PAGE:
“They’re generational linebackers. (Fisher) easily could have played (decades ago) because of his size,” Fitzgerald said. “You think about a couple of the plays that Paddy has made outside of the numbers, even the fumble caused (against the Spartans), that was a big play in the game. That’s a big (245)-pound guy that can run sideline to sideline. It’s pretty impressive.”
Fisher has big shoes to fill. He follows Walker, one of the best defensive players in program history, and plays the same position Fitzgerald did two decades ago.
Though Fitzgerald won two Nagurski awards as the best defensive player in college football and comparisons between the two are inevitable, the soft-spoken Fisher seems to not mind. He said he loves playing for Fitzgerald.
“I wouldn’t want to be anywhere else,” Fisher said before praising his coach. “He is the man. He has been in the same shoes as I am, so he sheds a lot of light and wisdom on me.”
Hall didn’t begin his career as the loud playmaker Fisher is.
He finished fifth on the team in tackles his freshman season, then moved up to third last year as a sophomore. But he often took a backseat to Prater when the graduated senior was healthy, and he was often overshadowed by Walker.
Now, it may be Hall whose plays are most noticed. He leads the Cats in tackles for loss, and in “third down stops,” linebackers coach Randy Bates said, a metric used by NU coaches to determine who makes tackles or defends passes to force opponents off the field.
“Nate has played as well as I’ve ever seen him play. He’s making critical plays at critical times,” Bates said. “He can cover, he can run, he can play in space.”
Hall, for his part, said he started the season slowly. But after the Cats’ bye week, three games into the year, things began to click.
That was clear Oct. 14 at Maryland, where he recorded 11 tackles and 3.5 for loss, both career highs. The standout performance came a week after his first career sack, only one of several milestones this season for the junior.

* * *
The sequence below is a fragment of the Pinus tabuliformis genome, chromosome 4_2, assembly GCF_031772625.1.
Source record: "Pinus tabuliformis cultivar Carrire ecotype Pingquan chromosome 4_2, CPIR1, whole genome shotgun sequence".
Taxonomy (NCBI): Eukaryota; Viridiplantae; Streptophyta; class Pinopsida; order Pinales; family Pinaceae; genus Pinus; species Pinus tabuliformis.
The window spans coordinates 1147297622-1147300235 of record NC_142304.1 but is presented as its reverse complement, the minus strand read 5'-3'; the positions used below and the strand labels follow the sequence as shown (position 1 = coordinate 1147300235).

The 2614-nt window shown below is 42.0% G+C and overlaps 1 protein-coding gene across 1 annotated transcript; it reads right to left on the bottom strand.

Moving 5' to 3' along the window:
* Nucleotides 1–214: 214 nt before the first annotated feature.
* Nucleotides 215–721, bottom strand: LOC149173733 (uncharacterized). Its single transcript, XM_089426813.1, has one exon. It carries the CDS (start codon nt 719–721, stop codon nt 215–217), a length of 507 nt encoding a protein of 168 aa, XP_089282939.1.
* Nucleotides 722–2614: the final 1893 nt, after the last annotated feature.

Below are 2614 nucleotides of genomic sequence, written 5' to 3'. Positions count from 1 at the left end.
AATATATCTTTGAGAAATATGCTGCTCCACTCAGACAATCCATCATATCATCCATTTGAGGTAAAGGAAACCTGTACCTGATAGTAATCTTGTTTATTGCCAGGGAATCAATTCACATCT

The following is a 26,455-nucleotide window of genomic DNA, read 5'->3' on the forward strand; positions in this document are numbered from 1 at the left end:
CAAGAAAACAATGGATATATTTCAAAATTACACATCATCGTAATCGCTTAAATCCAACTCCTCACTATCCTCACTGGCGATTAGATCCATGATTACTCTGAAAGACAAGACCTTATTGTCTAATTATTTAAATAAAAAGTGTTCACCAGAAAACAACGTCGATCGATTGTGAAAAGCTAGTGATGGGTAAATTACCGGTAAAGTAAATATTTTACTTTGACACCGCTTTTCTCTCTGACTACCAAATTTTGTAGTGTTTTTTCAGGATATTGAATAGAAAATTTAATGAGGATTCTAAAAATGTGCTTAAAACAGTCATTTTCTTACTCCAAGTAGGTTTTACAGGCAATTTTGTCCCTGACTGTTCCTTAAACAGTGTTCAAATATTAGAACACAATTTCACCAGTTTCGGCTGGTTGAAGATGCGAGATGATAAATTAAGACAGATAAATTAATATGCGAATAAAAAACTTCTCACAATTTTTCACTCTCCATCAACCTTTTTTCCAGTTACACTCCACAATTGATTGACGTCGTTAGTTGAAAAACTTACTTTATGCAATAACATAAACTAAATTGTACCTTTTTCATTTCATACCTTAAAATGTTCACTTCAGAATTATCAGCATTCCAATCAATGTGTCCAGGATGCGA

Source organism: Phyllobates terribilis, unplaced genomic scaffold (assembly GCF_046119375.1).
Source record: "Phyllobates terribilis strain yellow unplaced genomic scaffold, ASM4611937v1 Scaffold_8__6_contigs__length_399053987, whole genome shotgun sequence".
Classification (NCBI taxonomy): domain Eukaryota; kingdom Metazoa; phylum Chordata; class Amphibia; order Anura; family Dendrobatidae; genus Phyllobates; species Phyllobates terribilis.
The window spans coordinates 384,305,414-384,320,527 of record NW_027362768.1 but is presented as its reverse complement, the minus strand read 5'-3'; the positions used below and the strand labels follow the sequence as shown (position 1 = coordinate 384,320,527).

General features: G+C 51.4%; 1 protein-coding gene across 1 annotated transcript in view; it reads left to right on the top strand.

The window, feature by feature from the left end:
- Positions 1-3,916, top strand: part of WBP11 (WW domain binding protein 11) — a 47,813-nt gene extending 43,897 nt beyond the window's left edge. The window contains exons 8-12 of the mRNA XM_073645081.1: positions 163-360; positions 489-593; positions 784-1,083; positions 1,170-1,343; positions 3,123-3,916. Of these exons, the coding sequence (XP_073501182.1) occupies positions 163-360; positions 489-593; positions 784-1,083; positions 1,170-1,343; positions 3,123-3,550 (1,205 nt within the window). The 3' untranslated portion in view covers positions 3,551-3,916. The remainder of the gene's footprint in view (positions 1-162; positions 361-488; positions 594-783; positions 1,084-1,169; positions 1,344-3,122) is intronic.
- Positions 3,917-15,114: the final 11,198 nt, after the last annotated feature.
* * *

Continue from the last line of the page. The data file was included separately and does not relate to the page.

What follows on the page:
“I’ve been better getting off of blocks and understanding the defense and pass coverage,” Hall said. “It’s just allowed me to have fun and play fast.”
Hall then took his game to new heights against Michigan State. He missed much of the first half after suffering a gruesome left hand injury in which two fingers were bent so far backward that they broke skin.
He then returned with 30 stitches in his hand and played the entire second half. And in the third overtime, he picked off Spartans quarterback Brian Lewerke’s heave — his first-ever interception — to send NU to victory and students rushing the corner of the end zone.
“I’m really proud of Nate’s toughness. … That was a pretty gruesome injury that he had,” Fitzgerald said. “To see the way he went out and played was awesome.”
Hall now sits second on the team in solo and total tackles — though he trails Fisher by nearly 40 in the latter category.
Despite their impressive numbers, Fitzgerald said he expects even better play from his top linebackers. Fisher, in his first season of game action, “is still learning,” Fitzgerald said. Hall still needs to continue “coming on,” in the words of his coach.
With three more games this year and at least one more season remaining in their careers, Hall and Fisher will each have opportunities to take their play to even higher levels. Still, the first 10 games of the year have made for a pair of impressive campaigns.
“They’ve both made big plays for us,” Hankwitz said. “I’d like to see that continue.”
Ben Pope and Max Schuman contributed reporting.